Transient Lipopolysaccharide-Induced Cytokine Responses in the Maternal and Fetal Guinea Pig
Dickinson, Michelle A.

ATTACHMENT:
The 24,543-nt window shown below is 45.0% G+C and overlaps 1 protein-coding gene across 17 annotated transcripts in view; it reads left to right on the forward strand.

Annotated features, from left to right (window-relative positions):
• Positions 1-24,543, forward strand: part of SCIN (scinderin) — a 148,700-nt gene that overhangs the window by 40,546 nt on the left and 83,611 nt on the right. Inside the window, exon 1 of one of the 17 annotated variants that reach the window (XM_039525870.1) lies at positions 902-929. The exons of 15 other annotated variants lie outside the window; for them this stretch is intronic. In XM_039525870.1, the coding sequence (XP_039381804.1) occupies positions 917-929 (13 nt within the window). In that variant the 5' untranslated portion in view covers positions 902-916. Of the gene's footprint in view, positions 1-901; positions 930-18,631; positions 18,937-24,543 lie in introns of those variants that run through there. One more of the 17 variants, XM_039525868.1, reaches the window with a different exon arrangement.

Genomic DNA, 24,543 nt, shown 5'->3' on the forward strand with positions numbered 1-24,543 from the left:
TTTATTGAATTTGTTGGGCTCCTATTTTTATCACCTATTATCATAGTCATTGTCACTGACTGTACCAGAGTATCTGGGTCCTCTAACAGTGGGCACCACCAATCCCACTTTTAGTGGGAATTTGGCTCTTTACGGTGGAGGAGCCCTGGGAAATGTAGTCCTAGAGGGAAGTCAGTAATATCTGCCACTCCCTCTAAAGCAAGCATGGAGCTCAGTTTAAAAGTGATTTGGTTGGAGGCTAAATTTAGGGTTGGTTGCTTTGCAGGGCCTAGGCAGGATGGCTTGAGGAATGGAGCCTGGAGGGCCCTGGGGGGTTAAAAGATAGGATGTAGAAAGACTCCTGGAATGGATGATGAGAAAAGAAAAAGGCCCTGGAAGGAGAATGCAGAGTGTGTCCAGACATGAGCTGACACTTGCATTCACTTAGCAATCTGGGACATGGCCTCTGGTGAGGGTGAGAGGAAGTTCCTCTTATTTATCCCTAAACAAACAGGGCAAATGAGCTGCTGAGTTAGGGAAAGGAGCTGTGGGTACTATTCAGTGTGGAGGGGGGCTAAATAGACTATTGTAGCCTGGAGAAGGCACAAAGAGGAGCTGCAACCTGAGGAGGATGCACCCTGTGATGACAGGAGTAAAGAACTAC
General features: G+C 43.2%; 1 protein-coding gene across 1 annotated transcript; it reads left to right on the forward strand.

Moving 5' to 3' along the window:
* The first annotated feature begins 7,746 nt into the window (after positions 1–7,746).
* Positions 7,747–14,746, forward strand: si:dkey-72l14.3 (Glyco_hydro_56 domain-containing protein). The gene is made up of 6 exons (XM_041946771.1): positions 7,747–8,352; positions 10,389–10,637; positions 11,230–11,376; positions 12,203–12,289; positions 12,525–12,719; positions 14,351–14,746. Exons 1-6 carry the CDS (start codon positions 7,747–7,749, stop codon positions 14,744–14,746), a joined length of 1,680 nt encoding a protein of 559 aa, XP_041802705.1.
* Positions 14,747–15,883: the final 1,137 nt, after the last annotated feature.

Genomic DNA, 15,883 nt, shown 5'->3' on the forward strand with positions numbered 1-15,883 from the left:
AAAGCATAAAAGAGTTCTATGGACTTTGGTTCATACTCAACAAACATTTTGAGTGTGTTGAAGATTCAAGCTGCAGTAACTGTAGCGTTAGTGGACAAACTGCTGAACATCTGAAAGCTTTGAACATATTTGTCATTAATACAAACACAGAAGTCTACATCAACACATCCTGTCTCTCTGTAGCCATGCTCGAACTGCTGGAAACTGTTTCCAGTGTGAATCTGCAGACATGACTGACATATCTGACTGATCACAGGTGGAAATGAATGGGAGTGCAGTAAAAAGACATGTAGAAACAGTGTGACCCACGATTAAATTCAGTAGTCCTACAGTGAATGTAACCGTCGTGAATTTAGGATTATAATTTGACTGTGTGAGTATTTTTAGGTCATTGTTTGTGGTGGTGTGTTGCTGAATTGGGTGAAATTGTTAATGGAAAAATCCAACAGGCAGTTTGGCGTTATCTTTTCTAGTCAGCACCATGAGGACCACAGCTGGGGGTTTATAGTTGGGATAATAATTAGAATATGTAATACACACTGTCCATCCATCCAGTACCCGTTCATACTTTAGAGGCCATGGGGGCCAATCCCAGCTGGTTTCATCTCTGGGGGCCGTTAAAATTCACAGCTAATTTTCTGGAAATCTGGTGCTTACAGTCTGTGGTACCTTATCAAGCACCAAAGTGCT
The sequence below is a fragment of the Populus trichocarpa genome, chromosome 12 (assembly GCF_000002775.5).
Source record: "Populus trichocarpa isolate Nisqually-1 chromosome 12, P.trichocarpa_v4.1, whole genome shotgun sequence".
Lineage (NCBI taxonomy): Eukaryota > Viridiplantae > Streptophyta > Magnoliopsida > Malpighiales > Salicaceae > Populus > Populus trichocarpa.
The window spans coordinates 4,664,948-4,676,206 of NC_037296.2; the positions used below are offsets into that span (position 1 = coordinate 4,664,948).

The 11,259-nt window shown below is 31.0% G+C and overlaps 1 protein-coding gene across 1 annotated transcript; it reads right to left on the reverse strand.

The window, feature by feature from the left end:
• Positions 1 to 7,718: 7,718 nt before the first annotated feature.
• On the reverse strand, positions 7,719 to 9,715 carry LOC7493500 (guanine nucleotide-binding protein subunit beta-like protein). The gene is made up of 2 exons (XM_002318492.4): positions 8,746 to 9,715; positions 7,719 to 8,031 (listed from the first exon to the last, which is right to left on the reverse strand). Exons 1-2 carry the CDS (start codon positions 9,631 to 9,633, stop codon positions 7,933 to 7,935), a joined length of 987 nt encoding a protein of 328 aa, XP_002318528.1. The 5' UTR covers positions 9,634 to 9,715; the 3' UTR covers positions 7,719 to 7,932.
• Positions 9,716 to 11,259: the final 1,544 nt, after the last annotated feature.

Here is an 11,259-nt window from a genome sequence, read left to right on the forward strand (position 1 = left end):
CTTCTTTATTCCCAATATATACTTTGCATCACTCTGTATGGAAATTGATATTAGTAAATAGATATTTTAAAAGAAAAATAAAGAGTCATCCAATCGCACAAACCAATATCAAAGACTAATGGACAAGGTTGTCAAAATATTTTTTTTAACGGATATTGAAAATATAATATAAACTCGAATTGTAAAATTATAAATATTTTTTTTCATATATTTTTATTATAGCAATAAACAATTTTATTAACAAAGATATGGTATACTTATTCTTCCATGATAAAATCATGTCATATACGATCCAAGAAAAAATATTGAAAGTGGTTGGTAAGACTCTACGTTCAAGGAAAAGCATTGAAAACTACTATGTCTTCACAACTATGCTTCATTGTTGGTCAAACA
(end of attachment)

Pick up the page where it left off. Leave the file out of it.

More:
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The aim of this study was to further investigate the role of pro-inflammatory cytokines in the pathogenesis of fetal cererbral white matter injury associated with chorioamnionitis by charaterizing the time course of the cytokine response in the pregnant guinea pig following a maternal inflammatory insult. Chorioamnionitis increases the risk for fetal brain injury. In the guinea pig, a threshold maternal inflammatory response must be reached for significant fetal brain injury to occur. However, a previous study demonstrated that, by seven days after an acute maternal inflammatory insult, cytokine levels in both maternal and fetal compartments are not different from controls. The purpose of this study, therefore, was to test the hypothesis that a significant cytokine response occurs within the first seven days following an acute maternal inflammatory response. Pregnant guinea pigs (n=34) were injected intraperitoneally with 100µg/kg lipopolysaccharide (LPS) at 70% gestation and euthanized at 24 hours, 48 hours or 5 days following endotoxin exposure. Control animals were euthanized at 70% gestation without exposure. Concentrations of interleukin-6, interleukin 1-β and tumour necrosis factor-α (IL-6, IL-1β, TNF-α) were quantified in the maternal serum and amniotic fluid by enzyme-linked immunosorbent assay. IL-6 and IL-1β concentrations were elevated in the maternal serum at 24 hours and returned to control levels by five days. In the amniotic fluid, IL-6 peaked at 48 hours and IL-1β at 24 hours. TNF-α levels were not significantly increased. A single maternal LPS injection produces transient increases in cytokine concentrations in the maternal serum and amniotic fluid. This further implicates the cytokines as potential mediators of fetal white matter damage. Although this response might not be sufficient to produce the brain injury itself, it may initiate harmful pro-inflammatory cytokine cascades, which could even continue to harm the fetus following delivery. A human diagnostic protocol was developed to assess the use of serial serum biomarkers, including IL-6 and TNF-α, in the prediction of histological chorioamnionitis. Preliminary analysis of the pilot study suggests that certain biomarkers might be worthy of further investigation in a larger-scale study.